The liquidator is appointed, declarations are received, reports are prepared, disclosures are made to the ROC, and a dissolution petition is filed with the NCLT as part of the winding-up procedure. On the other hand, Dissolution means to dissolve the company completely. The firm name cannot be used for any additional operations. The process/outcome of winding up and getting the name removed from the Register of Companies is dissolution. The company’s existence as a legal entity ends with its dissolution. When it dissolves, the company is no longer a legal entity. Resolutions, declarations, and other paperwork must be submitted to the NCLT in order to get the dissolution order passed.
In India, the process for winding up a firm is entirely a judicial function, and the Tribunal adjudicates the case. The winding-up procedure is carried out and managed by a liquidator. The dissolution process begins after winding up. The registrar of companies records a company’s dissolution. The liquidator has no role in this because it is solely administrative in nature. A step that must come after a company is going through winding up is dissolution.
Modes of Winding Up
A company might undergo the process of Winding up for a variety of reasons, but it’s not as easy as just locking the doors to the company headquarters or avoiding work. It is even more time-consuming than incorporation itself winding up. As per Section 425 of the Companies Act, 2013, Winding Up can be further classified into two parts. They are:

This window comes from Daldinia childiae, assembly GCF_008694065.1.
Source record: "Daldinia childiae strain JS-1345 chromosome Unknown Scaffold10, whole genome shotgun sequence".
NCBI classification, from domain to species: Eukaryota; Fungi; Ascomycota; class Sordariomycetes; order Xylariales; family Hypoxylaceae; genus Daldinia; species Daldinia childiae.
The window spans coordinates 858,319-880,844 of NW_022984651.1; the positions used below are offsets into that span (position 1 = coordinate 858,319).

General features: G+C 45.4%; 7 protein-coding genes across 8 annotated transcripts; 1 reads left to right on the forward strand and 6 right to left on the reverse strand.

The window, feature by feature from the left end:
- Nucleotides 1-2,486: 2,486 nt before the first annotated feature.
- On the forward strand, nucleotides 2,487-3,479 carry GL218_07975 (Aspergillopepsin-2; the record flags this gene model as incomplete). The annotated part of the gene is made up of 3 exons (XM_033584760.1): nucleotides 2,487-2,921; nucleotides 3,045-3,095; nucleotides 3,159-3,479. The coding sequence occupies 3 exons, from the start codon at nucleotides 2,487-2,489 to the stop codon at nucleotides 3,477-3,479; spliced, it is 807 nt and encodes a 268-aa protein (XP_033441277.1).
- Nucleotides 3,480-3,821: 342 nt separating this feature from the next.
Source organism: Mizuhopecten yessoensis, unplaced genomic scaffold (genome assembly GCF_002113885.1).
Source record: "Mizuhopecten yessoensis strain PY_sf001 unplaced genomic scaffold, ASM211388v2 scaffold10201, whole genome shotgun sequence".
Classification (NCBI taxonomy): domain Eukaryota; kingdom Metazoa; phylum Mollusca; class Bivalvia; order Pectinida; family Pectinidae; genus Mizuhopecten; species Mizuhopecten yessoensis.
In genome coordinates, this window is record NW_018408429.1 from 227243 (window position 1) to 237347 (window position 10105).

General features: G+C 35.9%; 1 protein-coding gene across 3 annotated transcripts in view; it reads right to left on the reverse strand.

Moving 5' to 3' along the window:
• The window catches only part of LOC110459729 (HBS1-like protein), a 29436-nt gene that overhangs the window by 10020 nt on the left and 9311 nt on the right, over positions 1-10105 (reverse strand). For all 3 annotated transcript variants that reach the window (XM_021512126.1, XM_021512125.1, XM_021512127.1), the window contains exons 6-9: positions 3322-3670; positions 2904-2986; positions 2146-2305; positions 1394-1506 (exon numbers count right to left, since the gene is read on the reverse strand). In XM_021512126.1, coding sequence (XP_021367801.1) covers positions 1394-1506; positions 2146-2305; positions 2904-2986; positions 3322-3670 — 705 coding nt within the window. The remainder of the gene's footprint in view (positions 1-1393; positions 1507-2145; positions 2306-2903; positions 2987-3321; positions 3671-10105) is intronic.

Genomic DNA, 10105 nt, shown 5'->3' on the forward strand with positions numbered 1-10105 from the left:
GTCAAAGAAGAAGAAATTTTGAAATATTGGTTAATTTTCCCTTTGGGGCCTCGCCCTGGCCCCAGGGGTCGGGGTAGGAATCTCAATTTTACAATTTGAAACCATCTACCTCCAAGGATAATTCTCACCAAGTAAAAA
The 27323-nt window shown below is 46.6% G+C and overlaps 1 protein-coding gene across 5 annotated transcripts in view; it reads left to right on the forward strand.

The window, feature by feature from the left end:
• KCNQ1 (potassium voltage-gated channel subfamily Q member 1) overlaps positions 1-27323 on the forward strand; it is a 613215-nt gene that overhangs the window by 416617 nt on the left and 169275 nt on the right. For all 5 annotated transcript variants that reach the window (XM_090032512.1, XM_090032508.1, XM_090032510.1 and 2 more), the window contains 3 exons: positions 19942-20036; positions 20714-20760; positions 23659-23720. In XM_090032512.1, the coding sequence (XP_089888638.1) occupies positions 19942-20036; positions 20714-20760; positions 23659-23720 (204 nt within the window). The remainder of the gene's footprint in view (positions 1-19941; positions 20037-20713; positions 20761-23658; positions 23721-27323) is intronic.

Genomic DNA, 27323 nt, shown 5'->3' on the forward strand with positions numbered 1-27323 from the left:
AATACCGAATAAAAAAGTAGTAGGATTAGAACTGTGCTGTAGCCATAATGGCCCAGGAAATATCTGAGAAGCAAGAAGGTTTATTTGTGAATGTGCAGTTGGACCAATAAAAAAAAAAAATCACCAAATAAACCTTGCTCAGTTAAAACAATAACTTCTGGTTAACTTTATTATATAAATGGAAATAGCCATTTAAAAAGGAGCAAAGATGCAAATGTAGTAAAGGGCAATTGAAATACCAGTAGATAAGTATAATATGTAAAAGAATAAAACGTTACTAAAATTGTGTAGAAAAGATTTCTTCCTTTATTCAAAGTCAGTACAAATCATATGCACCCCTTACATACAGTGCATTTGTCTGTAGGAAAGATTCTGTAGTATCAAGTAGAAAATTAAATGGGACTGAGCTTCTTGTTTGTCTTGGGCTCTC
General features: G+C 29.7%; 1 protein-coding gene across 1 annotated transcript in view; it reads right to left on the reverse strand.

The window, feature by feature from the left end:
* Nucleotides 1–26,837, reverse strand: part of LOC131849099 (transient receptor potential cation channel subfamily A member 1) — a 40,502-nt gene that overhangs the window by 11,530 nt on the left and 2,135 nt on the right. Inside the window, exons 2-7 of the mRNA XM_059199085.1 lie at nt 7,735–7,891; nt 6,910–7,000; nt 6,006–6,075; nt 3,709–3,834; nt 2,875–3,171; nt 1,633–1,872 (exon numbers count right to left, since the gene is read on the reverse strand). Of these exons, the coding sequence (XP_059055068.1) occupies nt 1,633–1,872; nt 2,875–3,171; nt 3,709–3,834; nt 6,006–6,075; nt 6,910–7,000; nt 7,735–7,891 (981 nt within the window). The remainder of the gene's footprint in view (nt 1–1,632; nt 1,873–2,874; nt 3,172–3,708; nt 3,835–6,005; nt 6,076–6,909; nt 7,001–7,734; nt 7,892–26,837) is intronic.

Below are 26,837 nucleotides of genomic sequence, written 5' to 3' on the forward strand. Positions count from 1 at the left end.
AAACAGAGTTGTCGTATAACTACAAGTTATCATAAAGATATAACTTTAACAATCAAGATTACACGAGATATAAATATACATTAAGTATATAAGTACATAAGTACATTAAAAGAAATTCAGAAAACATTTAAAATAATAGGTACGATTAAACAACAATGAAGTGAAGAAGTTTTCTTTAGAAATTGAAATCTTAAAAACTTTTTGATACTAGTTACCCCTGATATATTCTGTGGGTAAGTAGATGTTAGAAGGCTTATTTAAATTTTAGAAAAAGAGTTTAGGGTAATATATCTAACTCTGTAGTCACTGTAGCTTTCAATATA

1) Compulsory Winding Up which is initiated through the order of the Court
2) Voluntary Winding Up, which itself is of two kinds:
- Members’ Voluntary Winding Up
- Creditor’s Voluntary Winding Up
Compulsory Winding Up
In Compulsory Winding up, a company may be compelled by law to cease operations. A court order may be issued in this case after being decided in court. In these situations, the business would be required to name a liquidator. This liquidator would be in charge of overseeing the distribution of the money from the sale of the company’s assets to its creditors. A lawsuit filed by the company’s creditors frequently results in a court order. The creditors are often the first to realize and accept that a company has become insolvent, mostly because their bills will remain unpaid. In other situations, the bankruptcy proceeding comes to an end with the winding-up process. This can entail the company’s creditors attempting to recover some of the money they are owed. Regardless of the situation, a company could not have enough assets to pay off all of its debt. This would lead the creditors to face an economic loss.